Wednesday, 22 July 2009

What does rescuing a dog from a sewage pond have to do with our health?

The Calgary Herald recently published a 'feel-good' story about a man who lost but ultimately became reunited with his two dogs -- both of whom have three legs -- against the backdrop of our world-famous Stampede.

One of the dogs ended up in a holding tank for sewage:

"In what a Calgary Fire Department official later called an 'unprecedented' operation, its aquatic rescue specialists, working with the hazardous materials team, executed a successful rescue of Harley from the smelly mess--a rescue that surely saved Harley's life."

As Bonnie Buntain and I have highlighted, such efforts may be important for human health, as well.

Part of the story here is how this particular incident, amplified through mass media, has served to convey a sense that Calgary is a good place to live. Such feelings correspond with health outcomes, independent of what individuals do (diet, exercise, etc.), extensive research has found.

In that light, veterinary practice with companion animals as well as animal-related municipal services may be more important than we yet realize for the health of human populations.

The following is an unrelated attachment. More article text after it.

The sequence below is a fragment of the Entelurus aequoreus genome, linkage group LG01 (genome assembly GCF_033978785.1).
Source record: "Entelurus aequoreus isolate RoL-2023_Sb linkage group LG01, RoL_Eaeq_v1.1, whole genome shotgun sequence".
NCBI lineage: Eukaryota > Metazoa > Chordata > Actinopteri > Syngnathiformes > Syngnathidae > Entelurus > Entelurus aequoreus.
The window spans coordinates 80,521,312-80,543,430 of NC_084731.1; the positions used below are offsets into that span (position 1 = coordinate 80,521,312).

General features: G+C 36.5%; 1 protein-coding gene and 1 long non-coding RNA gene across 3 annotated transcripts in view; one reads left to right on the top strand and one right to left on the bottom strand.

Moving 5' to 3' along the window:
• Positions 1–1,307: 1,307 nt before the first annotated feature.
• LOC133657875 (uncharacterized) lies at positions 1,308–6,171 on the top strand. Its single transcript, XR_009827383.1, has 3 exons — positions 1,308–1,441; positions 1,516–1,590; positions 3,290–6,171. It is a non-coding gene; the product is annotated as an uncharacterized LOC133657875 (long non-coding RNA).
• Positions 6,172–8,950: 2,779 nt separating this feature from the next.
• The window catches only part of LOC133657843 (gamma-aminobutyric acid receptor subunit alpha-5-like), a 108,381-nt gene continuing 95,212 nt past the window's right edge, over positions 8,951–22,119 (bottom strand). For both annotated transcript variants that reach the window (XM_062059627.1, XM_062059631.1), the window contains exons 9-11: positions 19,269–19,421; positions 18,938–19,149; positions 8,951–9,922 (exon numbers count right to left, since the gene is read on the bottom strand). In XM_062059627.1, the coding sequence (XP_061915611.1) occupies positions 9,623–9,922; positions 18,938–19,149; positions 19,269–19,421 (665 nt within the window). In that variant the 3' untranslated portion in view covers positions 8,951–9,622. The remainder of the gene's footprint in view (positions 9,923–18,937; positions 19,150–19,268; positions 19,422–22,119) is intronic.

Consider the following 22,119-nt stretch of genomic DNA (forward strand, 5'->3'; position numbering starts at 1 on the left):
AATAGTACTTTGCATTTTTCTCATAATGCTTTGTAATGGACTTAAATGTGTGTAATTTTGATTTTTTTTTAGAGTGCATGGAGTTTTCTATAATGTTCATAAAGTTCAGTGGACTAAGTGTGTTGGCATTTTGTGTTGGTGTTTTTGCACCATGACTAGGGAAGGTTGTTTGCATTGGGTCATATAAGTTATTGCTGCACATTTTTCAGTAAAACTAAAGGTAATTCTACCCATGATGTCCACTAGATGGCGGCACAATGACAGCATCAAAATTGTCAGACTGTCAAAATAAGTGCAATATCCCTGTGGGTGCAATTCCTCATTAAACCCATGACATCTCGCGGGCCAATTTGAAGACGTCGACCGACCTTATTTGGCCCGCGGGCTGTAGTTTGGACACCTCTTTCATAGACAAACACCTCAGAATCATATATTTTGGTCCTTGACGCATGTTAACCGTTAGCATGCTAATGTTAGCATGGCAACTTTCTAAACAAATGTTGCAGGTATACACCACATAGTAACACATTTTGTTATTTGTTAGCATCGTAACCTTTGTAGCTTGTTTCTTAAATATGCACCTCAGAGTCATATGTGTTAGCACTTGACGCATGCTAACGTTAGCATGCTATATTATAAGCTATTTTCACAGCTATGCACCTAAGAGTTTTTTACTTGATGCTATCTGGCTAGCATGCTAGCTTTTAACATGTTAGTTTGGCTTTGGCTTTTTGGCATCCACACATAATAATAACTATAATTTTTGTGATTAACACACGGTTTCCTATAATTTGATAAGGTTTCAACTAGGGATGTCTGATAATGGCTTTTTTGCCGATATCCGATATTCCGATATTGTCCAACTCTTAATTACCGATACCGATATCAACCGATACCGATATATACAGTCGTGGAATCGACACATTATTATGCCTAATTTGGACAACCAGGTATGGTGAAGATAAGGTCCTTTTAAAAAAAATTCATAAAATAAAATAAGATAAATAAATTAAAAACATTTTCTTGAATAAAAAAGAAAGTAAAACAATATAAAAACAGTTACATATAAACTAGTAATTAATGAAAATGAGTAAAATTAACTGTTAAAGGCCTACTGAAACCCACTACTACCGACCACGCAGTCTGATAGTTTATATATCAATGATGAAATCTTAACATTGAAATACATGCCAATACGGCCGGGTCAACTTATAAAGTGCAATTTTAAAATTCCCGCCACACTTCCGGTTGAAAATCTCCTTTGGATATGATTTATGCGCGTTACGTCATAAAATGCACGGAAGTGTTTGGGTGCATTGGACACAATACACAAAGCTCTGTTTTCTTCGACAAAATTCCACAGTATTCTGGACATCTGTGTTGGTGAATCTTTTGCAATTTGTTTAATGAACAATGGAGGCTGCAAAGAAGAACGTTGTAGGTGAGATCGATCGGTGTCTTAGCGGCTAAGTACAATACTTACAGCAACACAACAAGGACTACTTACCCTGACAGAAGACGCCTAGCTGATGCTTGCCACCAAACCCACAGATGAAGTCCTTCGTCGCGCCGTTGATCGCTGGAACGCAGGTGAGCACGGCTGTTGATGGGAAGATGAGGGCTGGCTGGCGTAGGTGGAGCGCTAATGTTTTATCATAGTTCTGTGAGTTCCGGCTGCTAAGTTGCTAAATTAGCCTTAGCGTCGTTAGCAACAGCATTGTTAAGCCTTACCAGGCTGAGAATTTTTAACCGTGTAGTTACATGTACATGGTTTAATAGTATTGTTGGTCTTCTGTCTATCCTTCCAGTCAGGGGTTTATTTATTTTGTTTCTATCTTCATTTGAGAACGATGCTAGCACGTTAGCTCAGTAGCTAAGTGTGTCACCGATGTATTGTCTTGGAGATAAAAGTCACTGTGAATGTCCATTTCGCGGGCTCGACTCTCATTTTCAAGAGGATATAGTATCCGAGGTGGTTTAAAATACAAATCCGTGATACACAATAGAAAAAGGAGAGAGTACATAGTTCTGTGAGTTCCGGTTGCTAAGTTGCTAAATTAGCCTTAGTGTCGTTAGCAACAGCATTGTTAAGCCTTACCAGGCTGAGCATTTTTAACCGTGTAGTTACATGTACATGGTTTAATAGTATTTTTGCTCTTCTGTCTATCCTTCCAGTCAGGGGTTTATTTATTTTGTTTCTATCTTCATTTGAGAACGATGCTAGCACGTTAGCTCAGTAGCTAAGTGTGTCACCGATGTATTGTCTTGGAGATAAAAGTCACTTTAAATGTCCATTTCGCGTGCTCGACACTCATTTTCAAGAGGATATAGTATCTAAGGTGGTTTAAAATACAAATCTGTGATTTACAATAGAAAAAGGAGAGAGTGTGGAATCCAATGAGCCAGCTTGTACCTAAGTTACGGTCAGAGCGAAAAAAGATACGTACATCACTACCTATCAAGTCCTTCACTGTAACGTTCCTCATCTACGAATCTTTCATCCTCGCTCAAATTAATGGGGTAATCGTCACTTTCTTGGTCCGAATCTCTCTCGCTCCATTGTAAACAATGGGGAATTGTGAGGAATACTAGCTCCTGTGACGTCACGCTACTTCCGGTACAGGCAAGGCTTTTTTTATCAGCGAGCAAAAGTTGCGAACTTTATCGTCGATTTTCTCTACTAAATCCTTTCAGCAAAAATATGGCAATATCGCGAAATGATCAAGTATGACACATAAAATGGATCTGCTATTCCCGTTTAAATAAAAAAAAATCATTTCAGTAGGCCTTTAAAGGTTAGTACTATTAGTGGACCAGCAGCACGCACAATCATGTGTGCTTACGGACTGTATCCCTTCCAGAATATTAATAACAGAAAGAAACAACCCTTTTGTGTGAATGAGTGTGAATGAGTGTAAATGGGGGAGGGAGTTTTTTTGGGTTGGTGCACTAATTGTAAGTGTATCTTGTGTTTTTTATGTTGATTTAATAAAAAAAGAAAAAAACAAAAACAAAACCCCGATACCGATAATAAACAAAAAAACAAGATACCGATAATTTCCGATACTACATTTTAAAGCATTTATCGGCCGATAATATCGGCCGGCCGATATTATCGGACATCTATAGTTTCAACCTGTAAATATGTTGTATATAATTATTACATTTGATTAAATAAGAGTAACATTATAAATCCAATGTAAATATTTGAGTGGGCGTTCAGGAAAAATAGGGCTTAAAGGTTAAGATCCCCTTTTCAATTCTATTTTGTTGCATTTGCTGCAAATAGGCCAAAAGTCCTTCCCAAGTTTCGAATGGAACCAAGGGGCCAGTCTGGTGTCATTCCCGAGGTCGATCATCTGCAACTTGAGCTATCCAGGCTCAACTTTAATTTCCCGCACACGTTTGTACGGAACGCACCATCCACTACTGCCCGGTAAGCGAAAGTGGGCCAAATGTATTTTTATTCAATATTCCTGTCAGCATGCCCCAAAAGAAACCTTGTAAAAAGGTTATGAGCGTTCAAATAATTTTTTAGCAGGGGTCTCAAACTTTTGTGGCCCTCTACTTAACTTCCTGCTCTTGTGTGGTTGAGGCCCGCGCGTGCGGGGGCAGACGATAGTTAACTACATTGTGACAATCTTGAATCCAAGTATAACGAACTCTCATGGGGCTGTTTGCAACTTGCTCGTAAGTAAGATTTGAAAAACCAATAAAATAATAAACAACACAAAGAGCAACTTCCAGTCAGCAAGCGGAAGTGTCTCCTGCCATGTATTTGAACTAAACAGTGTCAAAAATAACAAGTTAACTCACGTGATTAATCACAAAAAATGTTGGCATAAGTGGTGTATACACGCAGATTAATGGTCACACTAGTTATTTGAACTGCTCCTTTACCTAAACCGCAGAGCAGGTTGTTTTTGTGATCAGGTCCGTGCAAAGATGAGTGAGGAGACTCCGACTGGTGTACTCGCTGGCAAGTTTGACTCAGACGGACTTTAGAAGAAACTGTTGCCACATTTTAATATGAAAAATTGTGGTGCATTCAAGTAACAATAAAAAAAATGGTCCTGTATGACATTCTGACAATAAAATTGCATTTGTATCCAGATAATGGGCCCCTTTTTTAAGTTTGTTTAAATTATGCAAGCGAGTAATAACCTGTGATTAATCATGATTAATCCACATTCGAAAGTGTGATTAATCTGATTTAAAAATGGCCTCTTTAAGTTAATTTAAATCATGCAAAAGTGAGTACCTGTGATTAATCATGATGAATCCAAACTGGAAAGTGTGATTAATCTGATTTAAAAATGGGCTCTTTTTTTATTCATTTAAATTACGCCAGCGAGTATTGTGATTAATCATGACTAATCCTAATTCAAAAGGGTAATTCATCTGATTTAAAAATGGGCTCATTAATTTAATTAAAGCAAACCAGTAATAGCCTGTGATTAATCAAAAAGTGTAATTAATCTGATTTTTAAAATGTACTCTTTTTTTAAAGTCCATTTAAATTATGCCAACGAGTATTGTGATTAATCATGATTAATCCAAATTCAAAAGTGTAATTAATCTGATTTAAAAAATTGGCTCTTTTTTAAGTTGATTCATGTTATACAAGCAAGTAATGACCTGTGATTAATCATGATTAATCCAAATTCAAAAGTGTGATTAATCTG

Thursday, 16 July 2009

Taking pets aboard flights

Until recently, Air Canada would not allow pets on board its flights, but recently changed this policy. Canada's other major airline, WestJet, already allows some pets on board. Public health journalist Andre Picard criticized these policies in his Globe & Mail column, spurring spirited debate among readers -- 161 at the time of writing. Passionate replies have been posted from both sides of the issue.

This debate highlights the importance -- and the difficulty -- of stemming conflicts related to the presence of pets. In addition to positive (e.g., animal-human bonds) and negative (e.g., allergies) effects of pets on the health of particular individuals, there is a body of research suggesting that such conflicts may have an impact on public health more generally. Ann Toohey, who will begin a MSc in Population and Public Health in September, is currently taking the lead in reviewing this literature.